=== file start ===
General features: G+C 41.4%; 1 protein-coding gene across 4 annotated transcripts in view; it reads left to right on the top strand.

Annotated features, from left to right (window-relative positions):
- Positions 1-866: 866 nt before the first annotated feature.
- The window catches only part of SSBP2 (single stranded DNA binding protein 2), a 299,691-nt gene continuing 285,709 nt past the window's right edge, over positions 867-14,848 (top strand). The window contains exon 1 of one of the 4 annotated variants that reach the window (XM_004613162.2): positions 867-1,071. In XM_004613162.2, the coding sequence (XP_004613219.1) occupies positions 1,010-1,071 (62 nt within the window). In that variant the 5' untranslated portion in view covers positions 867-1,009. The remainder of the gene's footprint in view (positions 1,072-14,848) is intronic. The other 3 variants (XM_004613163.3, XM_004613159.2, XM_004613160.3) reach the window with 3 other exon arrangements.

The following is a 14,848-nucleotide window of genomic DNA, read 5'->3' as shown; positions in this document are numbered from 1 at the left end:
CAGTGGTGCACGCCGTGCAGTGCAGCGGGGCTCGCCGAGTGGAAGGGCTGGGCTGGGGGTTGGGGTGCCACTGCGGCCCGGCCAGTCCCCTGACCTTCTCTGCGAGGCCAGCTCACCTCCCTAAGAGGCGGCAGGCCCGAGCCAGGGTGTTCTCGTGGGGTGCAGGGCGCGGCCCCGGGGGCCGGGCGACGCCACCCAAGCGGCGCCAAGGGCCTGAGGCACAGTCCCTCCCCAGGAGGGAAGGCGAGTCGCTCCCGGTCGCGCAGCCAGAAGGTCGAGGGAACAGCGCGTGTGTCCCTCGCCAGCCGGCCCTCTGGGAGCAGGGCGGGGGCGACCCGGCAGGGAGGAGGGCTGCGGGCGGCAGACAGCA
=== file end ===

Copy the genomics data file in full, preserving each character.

General features: G+C 41.4%; 1 protein-coding gene across 4 annotated transcripts in view; it reads left to right on the top strand.

Annotated features, from left to right (window-relative positions):
- Positions 1-866: 866 nt before the first annotated feature.
- The window catches only part of SSBP2 (single stranded DNA binding protein 2), a 299,691-nt gene continuing 285,709 nt past the window's right edge, over positions 867-14,848 (top strand). The window contains exon 1 of one of the 4 annotated variants that reach the window (XM_004613162.2): positions 867-1,071. In XM_004613162.2, the coding sequence (XP_004613219.1) occupies positions 1,010-1,071 (62 nt within the window). In that variant the 5' untranslated portion in view covers positions 867-1,009. The remainder of the gene's footprint in view (positions 1,072-14,848) is intronic. The other 3 variants (XM_004613163.3, XM_004613159.2, XM_004613160.3) reach the window with 3 other exon arrangements.

The following is a 14,848-nucleotide window of genomic DNA, read 5'->3' as shown; positions in this document are numbered from 1 at the left end:
CAGTGGTGCACGCCGTGCAGTGCAGCGGGGCTCGCCGAGTGGAAGGGCTGGGCTGGGGGTTGGGGTGCCACTGCGGCCCGGCCAGTCCCCTGACCTTCTCTGCGAGGCCAGCTCACCTCCCTAAGAGGCGGCAGGCCCGAGCCAGGGTGTTCTCGTGGGGTGCAGGGCGCGGCCCCGGGGGCCGGGCGACGCCACCCAAGCGGCGCCAAGGGCCTGAGGCACAGTCCCTCCCCAGGAGGGAAGGCGAGTCGCTCCCGGTCGCGCAGCCAGAAGGTCGAGGGAACAGCGCGTGTGTCCCTCGCCAGCCGGCCCTCTGGGAGCAGGGCGGGGGCGACCCGGCAGGGAGGAGGGCTGCGGGCGGCAGACAGCA